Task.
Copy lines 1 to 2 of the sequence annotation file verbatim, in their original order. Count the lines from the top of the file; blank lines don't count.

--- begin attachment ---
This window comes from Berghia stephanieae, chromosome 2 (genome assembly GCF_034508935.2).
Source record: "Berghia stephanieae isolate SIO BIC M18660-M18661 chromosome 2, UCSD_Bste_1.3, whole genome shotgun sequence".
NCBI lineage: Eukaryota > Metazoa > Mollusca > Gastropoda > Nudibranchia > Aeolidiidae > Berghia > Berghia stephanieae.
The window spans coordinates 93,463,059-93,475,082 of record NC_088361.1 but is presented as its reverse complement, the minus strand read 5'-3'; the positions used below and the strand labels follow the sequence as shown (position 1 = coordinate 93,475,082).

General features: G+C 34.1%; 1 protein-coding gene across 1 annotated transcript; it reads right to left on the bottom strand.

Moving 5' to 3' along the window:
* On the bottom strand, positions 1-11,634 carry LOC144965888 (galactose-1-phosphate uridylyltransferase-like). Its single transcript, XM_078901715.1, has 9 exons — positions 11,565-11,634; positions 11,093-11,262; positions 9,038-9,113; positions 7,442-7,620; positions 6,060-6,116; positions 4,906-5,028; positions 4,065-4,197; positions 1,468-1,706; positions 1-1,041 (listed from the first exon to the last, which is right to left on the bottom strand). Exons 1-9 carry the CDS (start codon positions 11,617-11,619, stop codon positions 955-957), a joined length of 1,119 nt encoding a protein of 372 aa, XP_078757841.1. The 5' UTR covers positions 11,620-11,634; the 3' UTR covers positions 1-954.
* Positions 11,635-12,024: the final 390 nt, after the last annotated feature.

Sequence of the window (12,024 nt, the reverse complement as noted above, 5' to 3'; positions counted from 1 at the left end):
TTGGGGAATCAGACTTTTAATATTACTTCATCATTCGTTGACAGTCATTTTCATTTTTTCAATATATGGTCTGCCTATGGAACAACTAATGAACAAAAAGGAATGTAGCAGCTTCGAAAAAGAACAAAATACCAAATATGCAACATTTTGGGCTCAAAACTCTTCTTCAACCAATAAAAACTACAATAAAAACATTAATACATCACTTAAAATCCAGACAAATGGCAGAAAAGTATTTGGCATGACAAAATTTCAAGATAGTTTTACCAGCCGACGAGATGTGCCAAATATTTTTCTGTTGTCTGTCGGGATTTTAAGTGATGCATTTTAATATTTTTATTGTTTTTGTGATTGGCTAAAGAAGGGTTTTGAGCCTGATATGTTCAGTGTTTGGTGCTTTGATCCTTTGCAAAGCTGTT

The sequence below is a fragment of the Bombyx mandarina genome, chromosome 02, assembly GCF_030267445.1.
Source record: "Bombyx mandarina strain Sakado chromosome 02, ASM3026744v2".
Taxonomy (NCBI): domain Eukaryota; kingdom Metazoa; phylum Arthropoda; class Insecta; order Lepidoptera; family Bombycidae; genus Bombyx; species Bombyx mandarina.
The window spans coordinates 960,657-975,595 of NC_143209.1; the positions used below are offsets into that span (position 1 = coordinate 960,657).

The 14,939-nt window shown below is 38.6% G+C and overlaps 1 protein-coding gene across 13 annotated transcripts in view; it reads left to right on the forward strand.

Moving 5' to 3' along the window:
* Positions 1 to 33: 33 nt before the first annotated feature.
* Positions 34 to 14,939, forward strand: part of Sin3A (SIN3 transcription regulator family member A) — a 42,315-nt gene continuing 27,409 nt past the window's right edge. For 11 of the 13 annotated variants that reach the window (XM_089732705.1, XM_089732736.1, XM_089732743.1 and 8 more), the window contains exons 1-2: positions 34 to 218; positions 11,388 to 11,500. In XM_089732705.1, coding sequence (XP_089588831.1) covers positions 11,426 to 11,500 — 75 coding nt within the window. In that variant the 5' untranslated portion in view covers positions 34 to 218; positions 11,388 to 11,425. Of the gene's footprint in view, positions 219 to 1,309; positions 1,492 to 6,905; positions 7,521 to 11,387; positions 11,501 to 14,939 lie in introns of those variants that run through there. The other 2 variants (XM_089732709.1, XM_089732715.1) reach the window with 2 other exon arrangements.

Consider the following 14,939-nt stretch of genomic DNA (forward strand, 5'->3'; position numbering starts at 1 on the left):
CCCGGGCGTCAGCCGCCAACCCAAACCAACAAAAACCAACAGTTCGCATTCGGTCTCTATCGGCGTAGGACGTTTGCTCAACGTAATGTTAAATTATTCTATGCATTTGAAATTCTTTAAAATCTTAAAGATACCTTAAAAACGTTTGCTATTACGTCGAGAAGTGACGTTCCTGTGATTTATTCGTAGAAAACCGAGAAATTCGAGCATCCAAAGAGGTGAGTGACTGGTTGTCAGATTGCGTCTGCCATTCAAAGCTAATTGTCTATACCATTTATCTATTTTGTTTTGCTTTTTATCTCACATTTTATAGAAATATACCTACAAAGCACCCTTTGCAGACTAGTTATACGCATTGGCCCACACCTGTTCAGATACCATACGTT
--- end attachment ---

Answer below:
This window comes from Berghia stephanieae, chromosome 2 (genome assembly GCF_034508935.2).
Source record: "Berghia stephanieae isolate SIO BIC M18660-M18661 chromosome 2, UCSD_Bste_1.3, whole genome shotgun sequence".